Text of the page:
Nigerian lawmakers approved Thursday a bill to outlaw gay marriage and crack down on gay rights, including criminalising public displays of affection between same-sex couples.
The House of Representatives unanimously approved the bill which provides for jail terms of up to 14 years for gay marriage.
A bill on gays has already been approved by the Senate but it was not immediately clear if the laws were identical.
If there are no differences between the two, the bill will now go to the president for his approval.
Under the bill, "persons that entered into a same-gender marriage or civil union contract commit an offence and are jointly liable on conviction to a term of 14 years imprisonment each."
It also says "any person who registers, operates or participates in gay clubs, societies and organisations or directly or indirectly makes a public show of a same-sex amorous relationship commits an offence and shall be liable to a term of 10 years imprisonment."
"I no longer feel safe under this law," said Rashidi Williams, director of Nigeria's Queer Alliance rights group.
"It has the potential to encourage instigation of violence against gay people and lesbians," he told AFP.
"Being gay... is a right and that right must be respected and protected by lawmakers and the state."
It is unclear why lawmakers have made such a ban a priority other than to gain popular support since gay marriage is not known to be prevalent in Nigeria and homosexuals are already harshly discriminated against.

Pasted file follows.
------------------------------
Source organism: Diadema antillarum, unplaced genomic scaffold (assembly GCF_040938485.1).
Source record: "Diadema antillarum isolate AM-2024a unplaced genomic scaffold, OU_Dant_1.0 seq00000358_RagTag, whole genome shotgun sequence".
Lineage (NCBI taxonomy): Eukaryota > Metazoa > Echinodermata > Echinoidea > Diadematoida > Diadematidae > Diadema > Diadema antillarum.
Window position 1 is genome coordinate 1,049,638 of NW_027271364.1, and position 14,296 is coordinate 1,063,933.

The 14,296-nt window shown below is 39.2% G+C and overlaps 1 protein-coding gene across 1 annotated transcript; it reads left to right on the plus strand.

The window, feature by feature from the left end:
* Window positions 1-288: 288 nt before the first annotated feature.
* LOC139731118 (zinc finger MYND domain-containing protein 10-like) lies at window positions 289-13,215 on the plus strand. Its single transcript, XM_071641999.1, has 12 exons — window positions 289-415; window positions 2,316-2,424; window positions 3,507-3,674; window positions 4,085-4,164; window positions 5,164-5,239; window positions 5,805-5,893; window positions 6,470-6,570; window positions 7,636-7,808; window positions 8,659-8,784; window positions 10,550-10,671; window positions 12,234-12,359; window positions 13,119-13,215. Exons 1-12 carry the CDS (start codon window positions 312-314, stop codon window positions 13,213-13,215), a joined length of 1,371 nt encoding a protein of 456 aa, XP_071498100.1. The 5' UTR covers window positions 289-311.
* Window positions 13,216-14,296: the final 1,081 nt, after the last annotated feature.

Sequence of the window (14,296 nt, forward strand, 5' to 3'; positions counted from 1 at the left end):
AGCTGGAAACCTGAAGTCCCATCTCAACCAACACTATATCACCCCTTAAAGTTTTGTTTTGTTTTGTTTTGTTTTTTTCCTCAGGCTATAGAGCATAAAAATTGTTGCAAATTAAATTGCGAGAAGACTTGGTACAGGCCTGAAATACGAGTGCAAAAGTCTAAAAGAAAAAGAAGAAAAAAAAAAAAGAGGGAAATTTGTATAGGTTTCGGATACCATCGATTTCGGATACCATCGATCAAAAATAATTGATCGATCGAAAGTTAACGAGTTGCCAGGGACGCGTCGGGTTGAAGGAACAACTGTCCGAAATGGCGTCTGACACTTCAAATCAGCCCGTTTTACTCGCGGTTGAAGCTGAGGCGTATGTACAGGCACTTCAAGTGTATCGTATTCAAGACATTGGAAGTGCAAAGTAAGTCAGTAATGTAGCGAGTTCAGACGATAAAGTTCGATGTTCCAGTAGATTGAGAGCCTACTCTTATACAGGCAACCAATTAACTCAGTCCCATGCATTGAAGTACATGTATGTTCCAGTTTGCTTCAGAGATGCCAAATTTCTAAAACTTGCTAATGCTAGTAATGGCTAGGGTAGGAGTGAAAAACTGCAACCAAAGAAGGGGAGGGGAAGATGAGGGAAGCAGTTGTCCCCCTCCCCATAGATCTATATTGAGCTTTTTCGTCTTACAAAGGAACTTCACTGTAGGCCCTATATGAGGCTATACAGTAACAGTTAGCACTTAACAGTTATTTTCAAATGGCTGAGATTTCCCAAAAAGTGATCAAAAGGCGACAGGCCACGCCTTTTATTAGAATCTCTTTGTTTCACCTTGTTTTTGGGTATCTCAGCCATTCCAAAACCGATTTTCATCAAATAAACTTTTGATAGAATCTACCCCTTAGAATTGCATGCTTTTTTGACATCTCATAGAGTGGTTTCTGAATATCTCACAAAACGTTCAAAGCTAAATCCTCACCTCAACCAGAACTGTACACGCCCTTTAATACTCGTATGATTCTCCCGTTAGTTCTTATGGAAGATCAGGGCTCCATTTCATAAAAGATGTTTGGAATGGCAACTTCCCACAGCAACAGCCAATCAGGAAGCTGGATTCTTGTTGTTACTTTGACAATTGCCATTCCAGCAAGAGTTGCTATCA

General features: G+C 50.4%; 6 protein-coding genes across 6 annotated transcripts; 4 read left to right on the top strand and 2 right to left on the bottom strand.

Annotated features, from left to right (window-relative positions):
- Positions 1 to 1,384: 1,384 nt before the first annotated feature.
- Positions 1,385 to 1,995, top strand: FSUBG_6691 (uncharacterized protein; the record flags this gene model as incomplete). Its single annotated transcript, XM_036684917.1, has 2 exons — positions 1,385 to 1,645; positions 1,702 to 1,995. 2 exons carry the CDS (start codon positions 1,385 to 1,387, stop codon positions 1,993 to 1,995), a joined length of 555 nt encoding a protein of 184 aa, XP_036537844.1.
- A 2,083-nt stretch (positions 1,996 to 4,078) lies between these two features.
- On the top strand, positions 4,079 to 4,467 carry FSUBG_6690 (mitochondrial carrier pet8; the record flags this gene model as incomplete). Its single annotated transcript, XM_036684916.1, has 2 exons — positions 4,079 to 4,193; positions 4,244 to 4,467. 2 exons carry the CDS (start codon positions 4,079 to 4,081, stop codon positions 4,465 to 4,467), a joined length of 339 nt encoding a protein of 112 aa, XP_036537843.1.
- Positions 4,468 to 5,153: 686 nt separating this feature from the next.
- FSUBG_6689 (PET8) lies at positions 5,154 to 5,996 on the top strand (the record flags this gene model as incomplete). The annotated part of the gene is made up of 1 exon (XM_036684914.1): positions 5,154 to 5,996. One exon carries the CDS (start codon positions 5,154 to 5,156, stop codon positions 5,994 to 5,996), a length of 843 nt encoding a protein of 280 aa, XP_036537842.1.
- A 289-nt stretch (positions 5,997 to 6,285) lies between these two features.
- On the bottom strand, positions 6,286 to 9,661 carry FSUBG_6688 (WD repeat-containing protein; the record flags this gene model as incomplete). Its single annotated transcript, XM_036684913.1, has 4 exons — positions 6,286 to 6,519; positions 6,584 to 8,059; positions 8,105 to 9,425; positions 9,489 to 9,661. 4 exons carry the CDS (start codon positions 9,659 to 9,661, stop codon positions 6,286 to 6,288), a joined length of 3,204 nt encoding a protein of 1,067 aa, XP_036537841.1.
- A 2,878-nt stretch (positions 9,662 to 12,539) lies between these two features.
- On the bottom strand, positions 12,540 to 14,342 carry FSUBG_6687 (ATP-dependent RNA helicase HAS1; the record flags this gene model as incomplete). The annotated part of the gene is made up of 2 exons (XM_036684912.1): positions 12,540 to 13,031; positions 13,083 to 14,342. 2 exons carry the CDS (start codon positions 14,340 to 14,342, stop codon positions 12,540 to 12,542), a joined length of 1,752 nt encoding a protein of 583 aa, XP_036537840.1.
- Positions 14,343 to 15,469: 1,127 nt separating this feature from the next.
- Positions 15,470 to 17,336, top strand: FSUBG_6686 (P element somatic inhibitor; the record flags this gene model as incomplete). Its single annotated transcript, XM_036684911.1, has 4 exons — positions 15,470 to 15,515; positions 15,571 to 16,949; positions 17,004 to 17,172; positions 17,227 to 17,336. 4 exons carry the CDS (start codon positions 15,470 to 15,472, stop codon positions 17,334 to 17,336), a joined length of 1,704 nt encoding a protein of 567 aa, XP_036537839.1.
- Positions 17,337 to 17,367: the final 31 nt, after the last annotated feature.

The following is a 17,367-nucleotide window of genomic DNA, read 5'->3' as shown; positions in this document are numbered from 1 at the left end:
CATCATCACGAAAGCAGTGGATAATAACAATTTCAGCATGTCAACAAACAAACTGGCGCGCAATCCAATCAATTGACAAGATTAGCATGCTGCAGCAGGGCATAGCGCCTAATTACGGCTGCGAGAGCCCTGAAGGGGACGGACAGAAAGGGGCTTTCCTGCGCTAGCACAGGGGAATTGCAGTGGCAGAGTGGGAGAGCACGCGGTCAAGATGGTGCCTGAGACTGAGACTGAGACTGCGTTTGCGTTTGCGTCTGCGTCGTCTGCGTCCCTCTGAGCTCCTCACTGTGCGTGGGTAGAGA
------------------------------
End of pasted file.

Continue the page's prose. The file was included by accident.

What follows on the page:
Human Rights lawyer Jiti Ogunye told AFP that in passing the bill lawmakers had engaged in an "unneccessary publicity stunt."
"I call it legislative showmanship... This is really, really not a pressing national issue," he said.
He argued that Nigerian politicians were likely seeking to defy mounting Western pressure over gay rights, describing the bill as "a waste of time."
British Prime Minister David Cameron has warned that his country will consider withholding aid from countries that do not recognise gay rights. The United States has expressed concerns over the Nigerian legislation.
Last year, US President Barack Obama ordered all government agencies that play an active foreign policy role to take steps to encourage foreign nations to put a premium on gay, lesbian, bisexual and transgender rights.
Ogunye doubted that lawmakers acted under pressure from religious groups who support tighter anti-gay measures, saying politicians acted on their own initiative.
Nigeria is a highly religious society, with its 160 million people roughly divided in half between Christians and Muslims, though a significant number are also believed to follow traditional religions.
Homosexual acts have been illegal in Nigeria since independence in 1960, with the new nation continuing a prohibition put in place during British colonial rule.
The crime of "unnatural offence" -- which also covers sexual contact with animals and certain heterosexual acts -- has rarely been prosecuted.